The whole play is a tumult of living, and its burden is compressed into the remark of Polly Garter, the town tart: “Isn’t life a terrible thing, thank God!” Philip Hope-Wallace, writing in the Manchester Guardian, sent his thoughts to the right place when he said: “Not since Juno and the Paycock have we heard in a theatre words coming up thus, not chosen but compelled: a fountain from the heart.”
Thomas side-stepped the snare which besets the prose playwright who, though he abjures verse, secretly aspires to the condition of poetry. This fatal urge is responsible for the solemn, booming cadences, the sentences lying in comatose state, which one sometimes finds in the plays of Charles Morgan. The Burning Glass is a forest of prose on stilts, opulently teetering. Morgan’s excuse, of course, is that Thomas had a head start on him, since (like O’Casey) he was putting words in the mouths of a people essentially imaginative. Morgan’s characters are drawn from the English upper class, whose vocabulary is crippled by the restraints of social usage (no tears, no ecstasies), and about whom it is today practically impossible to write a great play. The spirit is not in them; or if it is, their tight lips firmly repress it. I doubt if even Arthur Miller or Tennessee Williams, the prose masters of the contemporary English-speaking theater, could construct a tragedy around the country homes of Berks and Bucks. It is significant that the most successful passages of The Cocktail Party were those in which Eliot exposed the vacuity of haut bourgeois chatter: —
JULIA: . . . The only man I ever met who could hear the cry of bats.
PETER: Hear the cry of bats?
JULIA: He could hear the cry of bats.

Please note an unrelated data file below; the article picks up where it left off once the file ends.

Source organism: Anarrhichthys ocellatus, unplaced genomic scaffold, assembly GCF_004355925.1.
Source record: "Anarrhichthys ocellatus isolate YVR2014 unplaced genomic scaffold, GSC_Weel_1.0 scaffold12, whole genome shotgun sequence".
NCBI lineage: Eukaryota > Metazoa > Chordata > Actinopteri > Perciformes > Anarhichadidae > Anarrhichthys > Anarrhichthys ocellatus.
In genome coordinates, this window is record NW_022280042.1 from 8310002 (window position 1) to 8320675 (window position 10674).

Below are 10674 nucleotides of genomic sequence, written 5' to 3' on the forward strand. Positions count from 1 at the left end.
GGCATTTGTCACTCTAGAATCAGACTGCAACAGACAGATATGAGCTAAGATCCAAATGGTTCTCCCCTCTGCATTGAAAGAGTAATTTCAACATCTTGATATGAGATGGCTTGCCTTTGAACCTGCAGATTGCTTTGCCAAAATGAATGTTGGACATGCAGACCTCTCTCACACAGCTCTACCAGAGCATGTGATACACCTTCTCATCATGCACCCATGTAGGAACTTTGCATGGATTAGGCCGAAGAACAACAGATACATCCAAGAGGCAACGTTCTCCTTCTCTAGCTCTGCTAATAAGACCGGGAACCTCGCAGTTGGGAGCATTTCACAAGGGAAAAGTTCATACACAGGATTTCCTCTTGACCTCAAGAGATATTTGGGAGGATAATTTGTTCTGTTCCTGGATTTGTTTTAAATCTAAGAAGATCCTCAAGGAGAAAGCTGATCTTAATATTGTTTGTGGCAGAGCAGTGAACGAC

CELIA: But how do you know he could hear the cry of bats?
JULIA: Because he said so. And I believed him.
Eliot is here using verse to show how resolutely, how comically unpoetical his characters are; and, wryly but appropriately, it works.
One of the handicaps of poetry is that penumbra of holiness, the legacy of the nineteenth century, which still surrounds it, coaxing us into tolerating sentimental excesses we would never forgive in prose: —
O God, O God, if I could return to yesterday, before I thought that I had made a decision. What devil left the door on the latch for these doubts to enter? And then you came back, you, the angel of destruction — just as I felt sure. In a moment, at your touch, there is nothing but ruin.
Exit, you might expect, into snowstorm; but you would be wrong. The lines come not from Victorian melodrama but from The Cocktail Party, printed as prose. Their lameness is particularly vexing because Eliot has shown himself capable of writing intensely muscular dramatic prose. So has Fry: one has only to read his lecture, “An Experience of Critics,”parts of which are as speakable as a Giraudoux tirade. Much of his latest play, The Dark Is Light Enough, is infinitely less dramatic. Its construction rules out of court the old argument that poetic plays are deficient only in plot; The Dark Is Light Enough abounds in plot and incident, yet remains as static as a candle-lit tableau or darkling waxwork. It happens in a château on the Austro-Hungarian border. The Hungarian rebellion of 1848 has just begun, and a crisis is precipitated by the Countess Rosmarin, who decides to give shelter to Gettner, a deserter from the revolutionary army. The play’s main action is the regeneration of Gettner, nihilist and traitor, by the Countess, who stands for divine charity, the justification of God’s circuitous ways to man.